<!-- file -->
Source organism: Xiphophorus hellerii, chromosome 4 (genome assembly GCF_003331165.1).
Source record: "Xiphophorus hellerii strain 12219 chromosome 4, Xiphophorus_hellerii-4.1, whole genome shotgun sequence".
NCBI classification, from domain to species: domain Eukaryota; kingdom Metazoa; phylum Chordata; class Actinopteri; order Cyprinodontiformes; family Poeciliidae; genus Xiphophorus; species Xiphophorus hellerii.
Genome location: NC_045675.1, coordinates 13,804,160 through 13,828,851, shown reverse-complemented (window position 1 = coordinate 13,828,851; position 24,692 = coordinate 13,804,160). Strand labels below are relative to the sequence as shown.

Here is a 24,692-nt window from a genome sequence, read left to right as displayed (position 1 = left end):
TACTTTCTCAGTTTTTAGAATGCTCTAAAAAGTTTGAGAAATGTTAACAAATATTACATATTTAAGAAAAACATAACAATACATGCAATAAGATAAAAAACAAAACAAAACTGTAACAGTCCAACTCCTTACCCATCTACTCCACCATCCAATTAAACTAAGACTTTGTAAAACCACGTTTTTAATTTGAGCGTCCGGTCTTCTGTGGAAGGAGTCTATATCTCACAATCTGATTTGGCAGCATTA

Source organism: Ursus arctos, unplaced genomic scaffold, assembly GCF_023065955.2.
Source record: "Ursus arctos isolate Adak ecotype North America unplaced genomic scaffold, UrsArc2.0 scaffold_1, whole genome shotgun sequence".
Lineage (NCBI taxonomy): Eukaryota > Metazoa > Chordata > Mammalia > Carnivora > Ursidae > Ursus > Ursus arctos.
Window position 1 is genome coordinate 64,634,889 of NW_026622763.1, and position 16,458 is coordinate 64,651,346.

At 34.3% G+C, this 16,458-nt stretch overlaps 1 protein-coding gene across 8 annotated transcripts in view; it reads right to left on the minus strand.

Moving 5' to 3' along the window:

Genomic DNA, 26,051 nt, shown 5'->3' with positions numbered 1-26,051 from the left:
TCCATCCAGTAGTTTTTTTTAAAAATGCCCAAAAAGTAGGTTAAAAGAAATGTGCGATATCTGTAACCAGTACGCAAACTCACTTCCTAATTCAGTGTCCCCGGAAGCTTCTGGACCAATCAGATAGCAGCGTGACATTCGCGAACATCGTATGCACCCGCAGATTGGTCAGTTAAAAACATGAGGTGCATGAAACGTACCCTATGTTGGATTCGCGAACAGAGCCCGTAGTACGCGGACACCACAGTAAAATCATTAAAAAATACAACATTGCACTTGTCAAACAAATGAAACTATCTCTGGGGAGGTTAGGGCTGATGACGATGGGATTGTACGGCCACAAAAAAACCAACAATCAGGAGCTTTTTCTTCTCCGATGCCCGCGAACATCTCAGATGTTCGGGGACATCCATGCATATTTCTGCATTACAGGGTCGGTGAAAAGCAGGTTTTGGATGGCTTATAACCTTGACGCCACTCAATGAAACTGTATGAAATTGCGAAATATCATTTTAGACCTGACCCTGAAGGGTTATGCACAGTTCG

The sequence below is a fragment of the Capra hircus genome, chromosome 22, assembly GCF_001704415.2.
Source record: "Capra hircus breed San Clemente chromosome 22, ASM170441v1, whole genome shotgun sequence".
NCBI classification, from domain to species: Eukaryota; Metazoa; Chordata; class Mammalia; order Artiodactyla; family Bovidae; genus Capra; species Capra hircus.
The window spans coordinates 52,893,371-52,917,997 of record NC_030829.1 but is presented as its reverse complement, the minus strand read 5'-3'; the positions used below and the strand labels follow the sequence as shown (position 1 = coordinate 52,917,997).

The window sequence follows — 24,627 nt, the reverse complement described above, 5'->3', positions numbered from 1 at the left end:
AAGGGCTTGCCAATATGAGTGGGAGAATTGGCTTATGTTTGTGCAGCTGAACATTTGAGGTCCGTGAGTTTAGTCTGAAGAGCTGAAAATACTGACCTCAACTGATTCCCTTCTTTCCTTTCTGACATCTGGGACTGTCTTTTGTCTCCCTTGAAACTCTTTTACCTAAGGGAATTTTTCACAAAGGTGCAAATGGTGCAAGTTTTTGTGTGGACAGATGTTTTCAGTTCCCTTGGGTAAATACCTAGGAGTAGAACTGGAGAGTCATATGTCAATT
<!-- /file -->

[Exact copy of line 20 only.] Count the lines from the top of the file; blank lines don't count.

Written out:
AAGGGCTTGCCAATATGAGTGGGAGAATTGGCTTATGTTTGTGCAGCTGAACATTTGAGGTCCGTGAGTTTAGTCTGAAGAGCTGAAAATACTGACCTCAACTGATTCCCTTCTTTCCTTTCTGACATCTGGGACTGTCTTTTGTCTCCCTTGAAACTCTTTTACCTAAGGGAATTTTTCACAAAGGTGCAAATGGTGCAAGTTTTTGTGTGGACAGATGTTTTCAGTTCCCTTGGGTAAATACCTAGGAGTAGAACTGGAGAGTCATATGTCAATT